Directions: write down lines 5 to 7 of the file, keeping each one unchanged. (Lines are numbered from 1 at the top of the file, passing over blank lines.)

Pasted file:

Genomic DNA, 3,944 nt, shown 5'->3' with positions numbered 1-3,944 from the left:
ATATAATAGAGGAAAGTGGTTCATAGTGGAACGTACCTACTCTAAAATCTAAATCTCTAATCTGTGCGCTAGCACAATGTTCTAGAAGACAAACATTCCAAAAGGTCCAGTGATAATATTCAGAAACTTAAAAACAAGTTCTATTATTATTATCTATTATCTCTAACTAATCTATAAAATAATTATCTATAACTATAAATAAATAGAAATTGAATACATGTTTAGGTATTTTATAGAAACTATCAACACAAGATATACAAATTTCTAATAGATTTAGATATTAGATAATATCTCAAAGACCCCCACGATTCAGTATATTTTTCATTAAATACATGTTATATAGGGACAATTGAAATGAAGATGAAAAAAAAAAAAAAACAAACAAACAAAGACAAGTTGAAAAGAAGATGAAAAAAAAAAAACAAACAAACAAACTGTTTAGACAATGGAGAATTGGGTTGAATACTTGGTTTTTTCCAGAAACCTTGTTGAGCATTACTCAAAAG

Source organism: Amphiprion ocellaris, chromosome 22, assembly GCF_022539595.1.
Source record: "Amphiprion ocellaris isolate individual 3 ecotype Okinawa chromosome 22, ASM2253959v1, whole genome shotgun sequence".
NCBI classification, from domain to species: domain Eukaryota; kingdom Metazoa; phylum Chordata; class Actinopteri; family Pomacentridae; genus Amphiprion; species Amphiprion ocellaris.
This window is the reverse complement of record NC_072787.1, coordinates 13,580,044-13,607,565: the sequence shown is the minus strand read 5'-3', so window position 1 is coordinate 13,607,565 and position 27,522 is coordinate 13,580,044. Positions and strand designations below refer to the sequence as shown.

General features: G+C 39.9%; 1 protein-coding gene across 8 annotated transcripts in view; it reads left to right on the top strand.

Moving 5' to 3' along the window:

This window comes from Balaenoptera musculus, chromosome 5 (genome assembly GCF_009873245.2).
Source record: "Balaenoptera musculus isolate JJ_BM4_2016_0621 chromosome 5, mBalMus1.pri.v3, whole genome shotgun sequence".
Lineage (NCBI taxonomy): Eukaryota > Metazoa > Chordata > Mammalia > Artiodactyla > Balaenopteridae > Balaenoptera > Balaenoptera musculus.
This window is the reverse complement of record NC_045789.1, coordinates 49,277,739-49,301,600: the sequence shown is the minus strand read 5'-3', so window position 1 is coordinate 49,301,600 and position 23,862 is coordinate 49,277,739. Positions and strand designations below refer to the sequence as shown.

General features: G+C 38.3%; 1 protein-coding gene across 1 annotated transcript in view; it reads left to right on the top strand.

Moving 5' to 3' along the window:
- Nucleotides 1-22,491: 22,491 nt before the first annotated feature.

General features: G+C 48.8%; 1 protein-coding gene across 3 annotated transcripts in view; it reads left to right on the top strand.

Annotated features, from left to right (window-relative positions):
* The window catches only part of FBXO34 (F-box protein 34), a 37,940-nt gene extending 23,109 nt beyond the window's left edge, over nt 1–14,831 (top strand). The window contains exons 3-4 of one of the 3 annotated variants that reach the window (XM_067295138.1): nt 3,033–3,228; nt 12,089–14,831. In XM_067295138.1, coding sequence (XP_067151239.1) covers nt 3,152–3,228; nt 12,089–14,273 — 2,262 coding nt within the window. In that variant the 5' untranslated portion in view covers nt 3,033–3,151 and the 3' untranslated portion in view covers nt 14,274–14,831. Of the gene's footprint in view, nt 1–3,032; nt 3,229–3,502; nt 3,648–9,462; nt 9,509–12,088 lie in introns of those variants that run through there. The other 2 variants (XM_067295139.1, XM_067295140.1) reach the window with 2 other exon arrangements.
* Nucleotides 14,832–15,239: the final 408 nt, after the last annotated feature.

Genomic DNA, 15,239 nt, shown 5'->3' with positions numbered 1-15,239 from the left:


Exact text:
NCBI classification, from domain to species: domain Eukaryota; kingdom Metazoa; phylum Chordata; class Actinopteri; family Pomacentridae; genus Amphiprion; species Amphiprion ocellaris.
This window is the reverse complement of record NC_072787.1, coordinates 13,580,044-13,607,565: the sequence shown is the minus strand read 5'-3', so window position 1 is coordinate 13,607,565 and position 27,522 is coordinate 13,580,044. Positions and strand designations below refer to the sequence as shown.

General features: G+C 39.9%; 1 protein-coding gene across 8 annotated transcripts in view; it reads left to right on the top strand.